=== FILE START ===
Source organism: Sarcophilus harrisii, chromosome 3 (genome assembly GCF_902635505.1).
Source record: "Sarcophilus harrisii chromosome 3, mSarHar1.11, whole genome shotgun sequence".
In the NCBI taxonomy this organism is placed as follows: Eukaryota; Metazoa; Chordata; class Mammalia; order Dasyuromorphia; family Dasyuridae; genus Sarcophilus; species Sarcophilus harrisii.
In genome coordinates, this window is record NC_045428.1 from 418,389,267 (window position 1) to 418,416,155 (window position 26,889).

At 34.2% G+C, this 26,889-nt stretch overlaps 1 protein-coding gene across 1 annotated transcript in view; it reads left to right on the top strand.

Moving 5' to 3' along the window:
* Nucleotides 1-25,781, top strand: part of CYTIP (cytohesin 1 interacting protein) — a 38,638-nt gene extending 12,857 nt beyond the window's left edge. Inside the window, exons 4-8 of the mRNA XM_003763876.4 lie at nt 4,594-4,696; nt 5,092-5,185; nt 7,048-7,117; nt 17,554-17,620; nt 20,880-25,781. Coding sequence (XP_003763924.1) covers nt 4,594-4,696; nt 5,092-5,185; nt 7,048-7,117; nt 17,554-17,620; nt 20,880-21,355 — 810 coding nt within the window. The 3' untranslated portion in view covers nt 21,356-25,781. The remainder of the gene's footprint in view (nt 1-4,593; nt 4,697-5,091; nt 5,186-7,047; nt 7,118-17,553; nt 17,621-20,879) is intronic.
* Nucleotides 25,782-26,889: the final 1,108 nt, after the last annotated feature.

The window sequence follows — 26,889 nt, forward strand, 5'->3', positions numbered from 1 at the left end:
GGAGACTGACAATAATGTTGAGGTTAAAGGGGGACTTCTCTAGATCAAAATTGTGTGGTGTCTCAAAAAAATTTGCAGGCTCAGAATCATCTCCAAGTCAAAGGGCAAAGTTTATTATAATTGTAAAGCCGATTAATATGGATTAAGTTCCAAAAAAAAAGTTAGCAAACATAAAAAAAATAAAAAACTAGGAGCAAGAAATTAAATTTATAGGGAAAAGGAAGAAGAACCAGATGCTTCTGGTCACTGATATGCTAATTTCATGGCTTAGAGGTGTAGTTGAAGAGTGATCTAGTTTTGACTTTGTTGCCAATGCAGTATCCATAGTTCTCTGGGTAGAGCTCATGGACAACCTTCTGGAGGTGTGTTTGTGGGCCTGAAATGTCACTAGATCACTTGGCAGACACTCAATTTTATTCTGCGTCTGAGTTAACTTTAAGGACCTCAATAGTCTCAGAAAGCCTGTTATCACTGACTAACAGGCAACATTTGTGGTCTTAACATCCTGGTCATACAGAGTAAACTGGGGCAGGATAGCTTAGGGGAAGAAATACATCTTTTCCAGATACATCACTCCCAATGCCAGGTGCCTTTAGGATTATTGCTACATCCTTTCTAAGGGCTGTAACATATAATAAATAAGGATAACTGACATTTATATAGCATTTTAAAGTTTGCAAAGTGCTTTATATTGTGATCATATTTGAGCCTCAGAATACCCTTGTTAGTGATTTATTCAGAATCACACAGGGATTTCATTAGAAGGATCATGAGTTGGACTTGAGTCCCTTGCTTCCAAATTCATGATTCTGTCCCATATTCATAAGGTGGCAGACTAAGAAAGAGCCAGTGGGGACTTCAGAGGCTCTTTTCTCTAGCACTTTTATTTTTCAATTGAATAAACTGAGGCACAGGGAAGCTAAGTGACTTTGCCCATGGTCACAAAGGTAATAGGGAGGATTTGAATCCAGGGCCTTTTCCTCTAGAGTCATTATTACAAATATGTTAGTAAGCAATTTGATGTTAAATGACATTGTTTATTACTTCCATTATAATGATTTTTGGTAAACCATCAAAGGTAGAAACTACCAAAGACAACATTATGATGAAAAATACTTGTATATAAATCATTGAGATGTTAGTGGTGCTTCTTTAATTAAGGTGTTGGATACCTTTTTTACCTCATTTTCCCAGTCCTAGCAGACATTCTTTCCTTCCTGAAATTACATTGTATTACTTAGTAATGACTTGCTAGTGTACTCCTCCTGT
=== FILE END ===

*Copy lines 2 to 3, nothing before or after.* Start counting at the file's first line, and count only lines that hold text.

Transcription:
Source record: "Sarcophilus harrisii chromosome 3, mSarHar1.11, whole genome shotgun sequence".
In the NCBI taxonomy this organism is placed as follows: Eukaryota; Metazoa; Chordata; class Mammalia; order Dasyuromorphia; family Dasyuridae; genus Sarcophilus; species Sarcophilus harrisii.